"You have to listen to one another. Stephen Covey said it very beautifully. He said, "Most of us don't listen with the intent to understand. We listen with the intent to reply."
The Situation: You're falling for someone and your brain is confused
The TED Talk Solution: Helen Fisher's The Brain in Love
Don't worry you're not actually going crazy, it's just your brain. The ventral tegmental area, located in the base of the brain, makes dopamine, a natural stimulate that is released in response to rewarding experiences, such as eating and having sex. Anthropologist Helen Fisher explains in her TED Talk that this area is way below our cognitive thinking and our emotions - it's part of reptilian brain associated with wanting, motivation, focus, and craving. She gives insight into the hormones and neurotransmitters that make us feel certain emotions, and the stories we choose to tell ourselves about those emotions. Fisher has spent her life looking into why we feel romantic love strongly - she took MRIs of people in love, and people who had just been dumped, to discover the chemical process involved in romance.
"They've never found the way two personalities fit together to make a good relationship...began to occur to me that maybe your biology pulls you towards some people rather than another."
The Situation: You're getting frustrated by Tinder / online dating
The TED Talk Solution: Amy Webb's How I Hacked Online Dating
Digital strategist Amy Webb (author of the book: Data: A Love Story and data reporter for Newsweek and the Wall Street Journal) wasn't having much luck internet dating, so as any data nerd would do, she started making a spreadsheet, and began to hack her online dating life, via reverse engineering her online dating profile and, essentially, data-ing her way into her perfect relationship. Why not watch this talk and calculate your own algorithm for love...
"I like the idea of online dating, because it's predicated on an algorithm, and that's really just a simple way of saying I've got a problem, I'm going to use some data, run it through a system and get to a solution."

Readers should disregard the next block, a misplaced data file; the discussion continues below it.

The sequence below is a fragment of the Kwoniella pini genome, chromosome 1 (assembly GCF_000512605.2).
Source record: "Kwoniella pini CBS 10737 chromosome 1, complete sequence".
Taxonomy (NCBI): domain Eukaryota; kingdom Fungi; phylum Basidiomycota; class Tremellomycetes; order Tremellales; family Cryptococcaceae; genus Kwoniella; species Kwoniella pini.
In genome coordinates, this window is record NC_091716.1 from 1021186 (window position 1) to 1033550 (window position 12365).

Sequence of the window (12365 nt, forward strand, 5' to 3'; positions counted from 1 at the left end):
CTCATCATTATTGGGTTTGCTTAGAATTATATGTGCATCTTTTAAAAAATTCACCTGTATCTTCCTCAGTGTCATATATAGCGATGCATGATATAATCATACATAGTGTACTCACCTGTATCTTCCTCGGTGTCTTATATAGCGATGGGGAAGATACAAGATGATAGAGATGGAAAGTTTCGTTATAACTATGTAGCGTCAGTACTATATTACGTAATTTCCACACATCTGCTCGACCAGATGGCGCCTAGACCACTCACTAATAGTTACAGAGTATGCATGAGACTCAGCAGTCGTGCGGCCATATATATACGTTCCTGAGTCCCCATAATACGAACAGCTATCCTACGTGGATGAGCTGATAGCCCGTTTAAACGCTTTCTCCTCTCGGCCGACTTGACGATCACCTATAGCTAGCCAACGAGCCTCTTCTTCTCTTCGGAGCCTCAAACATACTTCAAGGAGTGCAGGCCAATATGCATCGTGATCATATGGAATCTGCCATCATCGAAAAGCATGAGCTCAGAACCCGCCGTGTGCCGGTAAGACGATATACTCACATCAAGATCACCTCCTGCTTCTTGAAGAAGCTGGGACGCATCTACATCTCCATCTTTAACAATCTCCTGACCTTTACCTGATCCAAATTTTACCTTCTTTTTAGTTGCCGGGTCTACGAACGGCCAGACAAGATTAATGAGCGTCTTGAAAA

Situation: You feel like you can't move forward at work
The TED Talk Solution: Yves Morieux's How Too Many Rules At Work Keep You From Getting Things Done
Yves Morieux, works at one of the world's biggest consultancy groups. He is a gun at complexities of new businesses and their organizational implications, and an expert in corporate transformation and managing human capital. Yves came up with this great idea called "smart simplicity"; involving some steps to help businesses be more productive as they get bigger and more complex. He wrote a book about those steps: Six Simple Rules: How to Manage Complexity without Getting Complicated, and this TED Talk picks up some of the points in his book.
"You must give more cards to people so that they have the critical mass of cards to take the risk to cooperate, to move out of insulation. Otherwise, they will withdraw. They will disengage."
The Situation: You're stuck in a creative / work rut
The TED Talk Solution: Phil Hansen's Embrace The Shake
If there were an easy solution to get out of a rut, we'd all use - but the fact that it's a hopeless situation is the whole point. But what if the feeling hopeless part was actually productive? Just another step in the creative process? Artist Phil Hansen's talk about transcending a tremor in his hand that temporarily stopped him from drawing, will definitely help you get reenergized about doing that thing you do.
"We need to first become limited to become limitless."
The Situation: You're wondering why there's not more chicks kicking goals at your work
The TED Talk Solution: Sheryl Sandberg's Why We Have Too Few Women Leaders
Sheryl Sandberg is the COO of Facebook (Mark Zuckerberg's wingwoman) which makes her one of the technology industry’s most prominent role models. And she hasn't wasted her position one bit. Her book Lean In is a ripper read, in this talk she picks up on some of the points in her book, discussing the disparity between successful businessmen and businesswomen; talking about how from a young age, girls learn not to speak up or get involved for fear of being called 'bossy' or being disliked. This one's been watched over 5 million times and spawned a global movement empowering women at work, if that convinces you any.
"Success and likeability are positively correlated for men and negatively correlated for women."
The Situation: You feel like breaking the rules
The TED Talk Solution: Seth Godin's Standing Out
This talk's over ten years old, and marketing whiz Seth's done other TED talks since this, but this still remains a sope talk on how to be different and how to stand out in anything you do. Seth explains why crazy ideas get more attention than conventional ones, and why he likes it when people let their creativity fly, and don't take the safe route. Us too.
For more talks head to TED.com